<tr><td bgcolor="black" align="right"><font color="white" style="Arial" size="1"> Please help support continued excellence at Company Name.</font><br></td> <td width="50" height="50" background="http://dragonnet.hkis.edu.hk/CRD/email/OGbutton.jpg" style="background-repeat: norepeat"></td></tr>
</table>
</body>
</html>

Bringing it all Together

We've found that between tables and style sheets, the F11 key has opened up our options, exponentially. A web designer with a basic level of skill can put together a template that can them be used by complete novices with very little training.

Here are some examples of how we're using the F11 key to bring color and pizzaz to our communications:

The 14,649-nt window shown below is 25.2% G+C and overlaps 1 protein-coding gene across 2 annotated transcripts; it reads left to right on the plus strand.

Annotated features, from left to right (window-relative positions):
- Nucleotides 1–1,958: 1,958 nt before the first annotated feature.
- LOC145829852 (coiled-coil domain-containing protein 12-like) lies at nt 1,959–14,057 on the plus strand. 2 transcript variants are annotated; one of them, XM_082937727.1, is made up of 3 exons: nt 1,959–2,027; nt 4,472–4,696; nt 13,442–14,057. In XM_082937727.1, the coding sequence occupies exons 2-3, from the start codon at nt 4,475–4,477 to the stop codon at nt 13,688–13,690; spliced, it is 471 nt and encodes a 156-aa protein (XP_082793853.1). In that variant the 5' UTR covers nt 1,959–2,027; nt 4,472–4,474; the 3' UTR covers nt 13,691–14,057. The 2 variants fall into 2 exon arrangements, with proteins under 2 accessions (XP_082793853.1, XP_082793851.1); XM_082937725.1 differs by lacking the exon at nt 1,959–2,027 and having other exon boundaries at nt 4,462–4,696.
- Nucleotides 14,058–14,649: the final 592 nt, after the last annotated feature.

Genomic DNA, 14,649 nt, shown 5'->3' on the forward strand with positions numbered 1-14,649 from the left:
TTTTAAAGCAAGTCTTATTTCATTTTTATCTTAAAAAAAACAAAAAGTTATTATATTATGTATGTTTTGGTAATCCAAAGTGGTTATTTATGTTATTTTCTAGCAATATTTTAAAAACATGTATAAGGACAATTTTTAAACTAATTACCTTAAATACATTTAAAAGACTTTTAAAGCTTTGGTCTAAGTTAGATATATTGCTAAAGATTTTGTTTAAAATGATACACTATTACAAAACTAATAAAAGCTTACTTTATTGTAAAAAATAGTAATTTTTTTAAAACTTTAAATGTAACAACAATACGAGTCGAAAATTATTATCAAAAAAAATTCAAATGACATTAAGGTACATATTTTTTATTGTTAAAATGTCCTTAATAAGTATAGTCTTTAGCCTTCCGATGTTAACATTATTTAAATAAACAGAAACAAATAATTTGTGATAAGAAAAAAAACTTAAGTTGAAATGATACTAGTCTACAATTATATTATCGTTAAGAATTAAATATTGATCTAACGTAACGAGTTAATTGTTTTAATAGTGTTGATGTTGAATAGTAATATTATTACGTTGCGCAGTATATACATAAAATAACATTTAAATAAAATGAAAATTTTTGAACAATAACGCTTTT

• Formatted newsletters to parents, with images, separate columns, and text anchors to different sections
  • e-Cards to support fundraising effort
  • e-cards to encourage people to attend school functions
  • Formatted letters from the Head of School and Board of Managers to the school community

The response from our community has been overwhelming. Parents feel the newsletters are easier to read and can better distinguish critical information from general updates. Our Annual Fund has saved thousands of dollars on paper marketing efforts. Our school Administration team feels they're better able to communicate plans by having a more graphical interface. Improved communications and cost savings are always important issues in any organization, and for us, F11 proved to be the key that unlocked the door.